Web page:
Inspired by cognitive dissonance theory, hundreds of experiments have demonstrated that following a difficult decision, compared with an easy one, individuals change their attitudes to be more consistent with their decisions. That is, following a decision, individuals evaluate the chosen alternative more positively and the rejected alternative more negatively than they did before the decision. This effect has been referred to as spreading of alternatives because the attitudes toward the chosen and rejected alternatives spread apart. Attributes of decision alternatives also become more coherent or more related with each other following decisions. Memories are also affected by choice, such that individuals incorrectly remember more positive features of chosen options and more negative features of rejected options.
In experiments on spreading of alternatives, people are induced to make an easy or difficult decision. An easy decision is created by having people chose between two things that are very different in value, with one being liked much and the other not being liked as much. A difficult decision is created by having people chose between two things that are close in value but with different attributes. According to the theory of cognitive dissonance, after one makes a difficult decision, one will evaluate the chosen alternative as more positive and the rejected as more negative. The decision does not need to be between two initially positively valued items; negatively valued items cause spreading of alternatives too.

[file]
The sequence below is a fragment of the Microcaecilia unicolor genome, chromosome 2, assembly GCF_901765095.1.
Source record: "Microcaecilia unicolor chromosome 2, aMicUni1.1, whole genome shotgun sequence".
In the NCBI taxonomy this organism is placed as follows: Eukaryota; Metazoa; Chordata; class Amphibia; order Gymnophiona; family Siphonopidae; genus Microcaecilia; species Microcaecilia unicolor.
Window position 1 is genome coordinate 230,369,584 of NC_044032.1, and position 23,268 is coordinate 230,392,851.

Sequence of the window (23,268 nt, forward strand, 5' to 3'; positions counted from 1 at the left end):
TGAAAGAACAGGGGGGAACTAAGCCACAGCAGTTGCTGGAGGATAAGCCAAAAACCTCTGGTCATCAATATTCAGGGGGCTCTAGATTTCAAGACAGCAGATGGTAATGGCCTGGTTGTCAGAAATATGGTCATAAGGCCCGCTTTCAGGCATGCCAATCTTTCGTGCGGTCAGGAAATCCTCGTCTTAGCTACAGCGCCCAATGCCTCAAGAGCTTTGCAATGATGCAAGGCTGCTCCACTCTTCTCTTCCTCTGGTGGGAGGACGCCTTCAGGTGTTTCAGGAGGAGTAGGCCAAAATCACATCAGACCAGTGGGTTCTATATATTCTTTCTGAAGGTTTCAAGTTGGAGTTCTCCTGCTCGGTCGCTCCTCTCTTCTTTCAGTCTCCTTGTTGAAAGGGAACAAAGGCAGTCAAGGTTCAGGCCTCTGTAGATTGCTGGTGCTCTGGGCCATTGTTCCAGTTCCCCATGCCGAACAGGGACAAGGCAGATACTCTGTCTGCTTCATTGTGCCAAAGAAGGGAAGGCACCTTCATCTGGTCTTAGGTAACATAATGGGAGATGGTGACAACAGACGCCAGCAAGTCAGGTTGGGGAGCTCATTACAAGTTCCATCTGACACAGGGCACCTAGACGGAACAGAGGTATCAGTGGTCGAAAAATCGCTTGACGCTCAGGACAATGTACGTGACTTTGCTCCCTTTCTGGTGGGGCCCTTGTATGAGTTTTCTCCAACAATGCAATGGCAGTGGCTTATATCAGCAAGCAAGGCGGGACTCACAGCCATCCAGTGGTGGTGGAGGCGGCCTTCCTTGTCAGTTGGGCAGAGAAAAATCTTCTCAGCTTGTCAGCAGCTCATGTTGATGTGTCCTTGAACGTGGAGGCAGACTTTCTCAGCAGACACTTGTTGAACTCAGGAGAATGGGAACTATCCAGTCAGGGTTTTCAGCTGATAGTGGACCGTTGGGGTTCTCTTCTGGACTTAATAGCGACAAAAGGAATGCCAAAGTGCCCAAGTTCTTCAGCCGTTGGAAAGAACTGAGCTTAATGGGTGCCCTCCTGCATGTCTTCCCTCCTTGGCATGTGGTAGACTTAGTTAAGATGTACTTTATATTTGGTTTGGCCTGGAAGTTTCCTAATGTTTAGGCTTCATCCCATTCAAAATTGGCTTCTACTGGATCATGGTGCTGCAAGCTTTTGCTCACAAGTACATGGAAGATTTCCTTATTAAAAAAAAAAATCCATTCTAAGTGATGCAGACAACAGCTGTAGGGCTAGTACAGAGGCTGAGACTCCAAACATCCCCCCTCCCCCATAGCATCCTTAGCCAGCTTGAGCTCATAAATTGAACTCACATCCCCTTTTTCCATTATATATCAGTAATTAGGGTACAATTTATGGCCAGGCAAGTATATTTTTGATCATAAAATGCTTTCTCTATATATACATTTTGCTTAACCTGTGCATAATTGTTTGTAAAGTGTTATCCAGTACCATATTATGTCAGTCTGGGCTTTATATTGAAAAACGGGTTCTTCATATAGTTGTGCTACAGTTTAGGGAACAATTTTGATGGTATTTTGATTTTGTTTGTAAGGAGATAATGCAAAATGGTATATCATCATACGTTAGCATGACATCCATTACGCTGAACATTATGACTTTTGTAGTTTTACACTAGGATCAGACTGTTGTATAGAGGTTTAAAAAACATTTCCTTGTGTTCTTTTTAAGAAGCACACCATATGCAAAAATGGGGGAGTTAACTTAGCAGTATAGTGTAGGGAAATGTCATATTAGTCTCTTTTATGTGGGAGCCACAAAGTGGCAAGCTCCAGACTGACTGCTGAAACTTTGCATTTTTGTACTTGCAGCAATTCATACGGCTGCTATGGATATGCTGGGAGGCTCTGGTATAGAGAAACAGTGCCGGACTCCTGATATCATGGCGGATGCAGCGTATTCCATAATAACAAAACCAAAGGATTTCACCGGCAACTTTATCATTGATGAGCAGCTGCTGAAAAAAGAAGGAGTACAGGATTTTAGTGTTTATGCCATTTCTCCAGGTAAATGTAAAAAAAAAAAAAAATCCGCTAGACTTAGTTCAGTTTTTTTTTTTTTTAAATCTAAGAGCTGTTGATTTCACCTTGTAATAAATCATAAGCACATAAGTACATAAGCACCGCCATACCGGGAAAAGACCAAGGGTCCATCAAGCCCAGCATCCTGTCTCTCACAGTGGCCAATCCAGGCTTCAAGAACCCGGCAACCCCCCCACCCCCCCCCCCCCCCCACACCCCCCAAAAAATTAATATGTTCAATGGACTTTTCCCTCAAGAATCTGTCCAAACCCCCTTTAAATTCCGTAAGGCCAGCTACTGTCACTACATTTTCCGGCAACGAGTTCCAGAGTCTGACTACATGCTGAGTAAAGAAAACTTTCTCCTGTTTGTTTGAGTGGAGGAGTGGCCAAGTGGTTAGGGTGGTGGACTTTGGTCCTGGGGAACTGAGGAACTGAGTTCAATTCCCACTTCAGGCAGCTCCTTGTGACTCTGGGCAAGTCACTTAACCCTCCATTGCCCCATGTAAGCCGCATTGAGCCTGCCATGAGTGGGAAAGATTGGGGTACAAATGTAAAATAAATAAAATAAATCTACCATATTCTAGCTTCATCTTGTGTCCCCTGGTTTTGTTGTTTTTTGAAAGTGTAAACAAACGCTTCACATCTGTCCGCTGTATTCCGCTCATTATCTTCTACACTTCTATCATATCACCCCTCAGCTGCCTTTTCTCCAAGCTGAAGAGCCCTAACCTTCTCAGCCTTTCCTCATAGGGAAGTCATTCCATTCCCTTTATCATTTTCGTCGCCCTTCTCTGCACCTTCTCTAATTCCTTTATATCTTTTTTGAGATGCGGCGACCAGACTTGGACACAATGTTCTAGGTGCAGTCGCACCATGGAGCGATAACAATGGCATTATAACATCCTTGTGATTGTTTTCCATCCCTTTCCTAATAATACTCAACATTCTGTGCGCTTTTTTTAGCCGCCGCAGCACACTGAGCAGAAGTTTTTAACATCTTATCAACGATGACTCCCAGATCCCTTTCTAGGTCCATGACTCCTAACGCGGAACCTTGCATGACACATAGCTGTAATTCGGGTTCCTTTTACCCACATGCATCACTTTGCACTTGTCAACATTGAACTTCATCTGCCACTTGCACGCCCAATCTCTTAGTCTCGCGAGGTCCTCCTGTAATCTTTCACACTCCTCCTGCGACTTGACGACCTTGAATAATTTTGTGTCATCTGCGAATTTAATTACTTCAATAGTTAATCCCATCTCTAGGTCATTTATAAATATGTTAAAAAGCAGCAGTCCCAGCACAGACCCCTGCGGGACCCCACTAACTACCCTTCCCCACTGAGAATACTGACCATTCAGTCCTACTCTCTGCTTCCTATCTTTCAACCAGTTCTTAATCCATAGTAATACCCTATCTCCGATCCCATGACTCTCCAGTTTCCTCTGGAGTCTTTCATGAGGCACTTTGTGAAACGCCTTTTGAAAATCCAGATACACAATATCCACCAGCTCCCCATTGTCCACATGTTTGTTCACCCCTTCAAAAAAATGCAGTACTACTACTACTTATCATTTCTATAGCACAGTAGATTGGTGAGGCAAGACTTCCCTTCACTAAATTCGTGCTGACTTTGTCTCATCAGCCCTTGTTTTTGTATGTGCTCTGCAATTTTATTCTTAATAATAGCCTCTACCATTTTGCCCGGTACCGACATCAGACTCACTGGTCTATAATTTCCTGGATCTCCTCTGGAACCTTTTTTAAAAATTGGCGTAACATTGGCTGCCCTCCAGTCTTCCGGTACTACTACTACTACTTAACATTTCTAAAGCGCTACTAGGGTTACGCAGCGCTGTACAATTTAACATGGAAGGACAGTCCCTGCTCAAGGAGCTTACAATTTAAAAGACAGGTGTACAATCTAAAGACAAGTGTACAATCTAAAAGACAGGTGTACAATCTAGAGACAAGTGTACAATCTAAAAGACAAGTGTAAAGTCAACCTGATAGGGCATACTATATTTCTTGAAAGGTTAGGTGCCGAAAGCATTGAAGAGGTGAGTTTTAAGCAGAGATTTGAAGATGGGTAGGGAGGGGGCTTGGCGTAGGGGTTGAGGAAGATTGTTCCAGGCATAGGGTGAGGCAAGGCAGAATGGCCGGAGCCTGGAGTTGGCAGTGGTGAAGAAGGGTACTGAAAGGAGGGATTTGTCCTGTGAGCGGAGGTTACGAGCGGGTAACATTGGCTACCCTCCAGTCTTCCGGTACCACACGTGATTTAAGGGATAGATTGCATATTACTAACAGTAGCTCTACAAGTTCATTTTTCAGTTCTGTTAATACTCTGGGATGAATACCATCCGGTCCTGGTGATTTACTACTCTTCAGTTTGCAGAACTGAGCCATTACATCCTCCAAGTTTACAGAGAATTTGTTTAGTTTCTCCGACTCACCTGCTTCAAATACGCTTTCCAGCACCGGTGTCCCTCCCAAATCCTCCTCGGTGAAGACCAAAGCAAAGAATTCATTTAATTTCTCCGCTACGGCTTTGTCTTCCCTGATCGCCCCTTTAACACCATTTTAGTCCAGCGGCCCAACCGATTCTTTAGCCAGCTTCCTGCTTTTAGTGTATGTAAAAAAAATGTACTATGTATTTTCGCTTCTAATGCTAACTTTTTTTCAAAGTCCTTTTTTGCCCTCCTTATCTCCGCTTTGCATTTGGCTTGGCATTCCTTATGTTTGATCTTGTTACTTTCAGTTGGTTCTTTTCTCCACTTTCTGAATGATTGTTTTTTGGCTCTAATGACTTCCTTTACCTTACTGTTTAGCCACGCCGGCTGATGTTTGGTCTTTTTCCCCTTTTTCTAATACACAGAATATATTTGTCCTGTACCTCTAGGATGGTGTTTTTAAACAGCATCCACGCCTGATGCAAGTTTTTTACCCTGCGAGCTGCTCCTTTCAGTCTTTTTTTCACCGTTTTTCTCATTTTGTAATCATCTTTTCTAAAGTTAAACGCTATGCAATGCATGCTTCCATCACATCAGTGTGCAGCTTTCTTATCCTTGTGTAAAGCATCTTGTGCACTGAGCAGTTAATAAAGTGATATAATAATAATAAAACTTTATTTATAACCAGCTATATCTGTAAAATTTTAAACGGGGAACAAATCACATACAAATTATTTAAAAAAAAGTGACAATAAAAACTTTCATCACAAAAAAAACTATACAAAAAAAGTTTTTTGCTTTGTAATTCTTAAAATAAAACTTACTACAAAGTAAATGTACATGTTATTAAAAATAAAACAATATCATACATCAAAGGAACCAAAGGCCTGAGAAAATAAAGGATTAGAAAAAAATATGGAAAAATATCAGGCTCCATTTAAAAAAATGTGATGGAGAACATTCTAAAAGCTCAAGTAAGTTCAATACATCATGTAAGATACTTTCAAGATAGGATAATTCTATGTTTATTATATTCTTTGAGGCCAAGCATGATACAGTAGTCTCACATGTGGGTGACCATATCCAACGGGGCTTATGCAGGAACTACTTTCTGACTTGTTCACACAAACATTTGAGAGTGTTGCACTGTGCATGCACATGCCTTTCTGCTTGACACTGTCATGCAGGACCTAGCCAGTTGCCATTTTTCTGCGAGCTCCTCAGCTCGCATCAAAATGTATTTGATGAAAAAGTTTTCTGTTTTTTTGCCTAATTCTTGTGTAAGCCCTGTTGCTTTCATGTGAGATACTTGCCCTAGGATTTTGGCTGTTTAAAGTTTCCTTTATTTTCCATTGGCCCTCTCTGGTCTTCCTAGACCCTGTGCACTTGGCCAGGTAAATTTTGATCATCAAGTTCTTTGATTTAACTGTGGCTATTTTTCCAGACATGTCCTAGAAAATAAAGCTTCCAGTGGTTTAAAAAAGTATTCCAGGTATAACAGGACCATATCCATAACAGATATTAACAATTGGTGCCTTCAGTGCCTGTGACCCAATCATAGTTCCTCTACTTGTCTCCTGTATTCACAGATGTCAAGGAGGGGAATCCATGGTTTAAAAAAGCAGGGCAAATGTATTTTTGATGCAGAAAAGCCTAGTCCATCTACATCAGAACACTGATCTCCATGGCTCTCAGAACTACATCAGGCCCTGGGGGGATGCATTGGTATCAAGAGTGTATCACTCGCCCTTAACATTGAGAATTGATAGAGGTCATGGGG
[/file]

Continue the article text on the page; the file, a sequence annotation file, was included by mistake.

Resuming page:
Academic Writing, Editing, Proofreading, And Problem Solving Services
Get 10% OFF with 24START discount code
After the person makes a decision, each of the negative aspects of the chosen alternative and positive aspects of the rejected alternative is dissonant (that is, inconsistent) with the decision, whereas each of the positive aspects of the chosen alternative and negative aspects of the rejected alternative is consonant or (that is, consistent) with the decision. Difficult decisions arouse more dissonance than do easy decisions because there are a greater proportion of dissonant cognitions after a difficult decision than after an easy one. Because of this, there will be greater motivation to reduce the dissonance after a difficult decision. Dissonance following a decision can be reduced by removing negative aspects of the chosen alternative or positive aspects of the rejected alternative, or adding positive aspects to the chosen alternative or negative aspects to the rejected alternative.
Research in both lab and field settings has provided support for the prediction that difficult decisions cause more spreading of alternatives than easy decisions do. Most evidence has been in the form of self-reported attitudes, though some research used behavioral and physiological measures. Research has revealed that individuals high in action orientation (who efficiently implement actions) show greater spreading of alternatives than do individuals low in action orientation. Spreading of alternatives research has implications for life satisfaction, interpersonal relationships, gambling, smoking, and many other issues. For example, when persons make a decision to commit to a relationship, they would be expected to increase their positive evaluations of the relationship partner and decrease their negative evaluations. This would lead to greater relationship satisfaction.
- Beauvois, J. L., & Joule, R. V. (1996). A radical dissonance theory. London: Taylor & Francis.
- Harmon-Jones, E., & Mills, J. (1999). Cognitive dissonance: Progress on a pivotal theory in social psychology. Washington, DC: American Psychological Association.
- Wicklund, R. A., & Brehm, J. W. (1976). Perspectives on cognitive dissonance. Hillsdale, NJ: Erlbaum.